It was the world No. 3 who threatened to crash the party with a blistering spell on his home course. Collin Morikawa played his first 11 holes in eight under par, but only those lucky few on-site were able to witness it. Fall events fall victim to NFL football, and the PGA Tour Champions event went into a playoff to shrink short Golf Channel coverage window even further. When the good stuff did finally find the airwaves, Morikawa he hit a wall that so often greets red-hot players when they begin to sniff a trophy. It wasn’t a big wall—he parred six holes in a row before a closing eagle, but such barren stretches simply would not suffice at Summit. He signed for 62, which he equals his best round at his stomping grounds. He shot one while casually riding in a cart and he shot the other while in contention on Sunday of a tour event. That says something profound about how these men are wired.
“I pretty much knew the course like the back of my hand,” Morikawa said. “Normally, I’m taking a lot of notes in my yardage book drawing arrows, drawing Xs, but didn’t do that this week. I just went out and played like I normally would.
Fowler’s putter got cold, which torpedoed his chances, but he still achieved the highly elusive feat of leaving Las Vegas feeling better than when he arrived.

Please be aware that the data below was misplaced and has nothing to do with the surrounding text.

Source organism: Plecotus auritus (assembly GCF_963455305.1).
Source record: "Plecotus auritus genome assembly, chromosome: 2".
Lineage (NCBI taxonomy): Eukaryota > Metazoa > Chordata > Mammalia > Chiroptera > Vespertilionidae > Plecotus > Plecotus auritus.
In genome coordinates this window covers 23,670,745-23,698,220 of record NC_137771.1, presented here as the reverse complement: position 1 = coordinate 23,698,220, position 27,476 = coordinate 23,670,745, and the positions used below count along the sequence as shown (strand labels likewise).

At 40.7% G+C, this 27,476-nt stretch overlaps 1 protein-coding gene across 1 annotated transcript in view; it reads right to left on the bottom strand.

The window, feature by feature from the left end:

“It’s definitely nice. It felt good to finally hit the golf ball properly, at least most of the time, for 72 holes,” Fowler said after finishing tied for third. “A lot of quality shots, a lot of good swings this week. Drove the ball well, which set me up to play golf around this place.”
Morikawa’s closing eagle brought his total to 24 under. It might’ve been enough had McIlroy not holed a 35-footer for eagle on 15, which allowed him to play conservative off the tee on both 17 (hybrid) and 18 (3-wood). Conservative targets, that is, for those were not conservative swings. McIlroy was at his swaggering best on this windless afternoon, bouncing around the golf course like he used to as a pudgy 21-year-old. But there was a twist—McIlroy led the field in strokes gained/putting for just the second time in his career. The other was the 2018 Arnold Palmer Invitational. He won that, too. When a generationally good ball-striker stumbles upon a hot putter … well, Aaron Oberholser said it best on the broadcast: “When Rory McIlroy is playing like this, it’s like every other guy in the field brought a knife to a gun fight.”
Remember afternoons like this one, when McIlroy makes this game look impossibly easy, the next time you’re crushed by one of his opening-round 73s at Augusta. Recall the victories the next time he cries in an interview and you play armchair psychologist. You have your answer for the next time you ask yourself What’s wrong with Rory? Nothing. Nothing at all. Golf is hard, professional golf is harder, and winning is the hardest. He’s now done that 20 times. Instead of focusing on what he’s not, take a tip from Rory and focus on what he is.
“I think part of the emotion at the end of [the Ryder Cup] was to do with that week, but it was also probably to do with the last few months in terms of searching to try to get better and the realization that I don’t need to search for anything. It’s all right here.”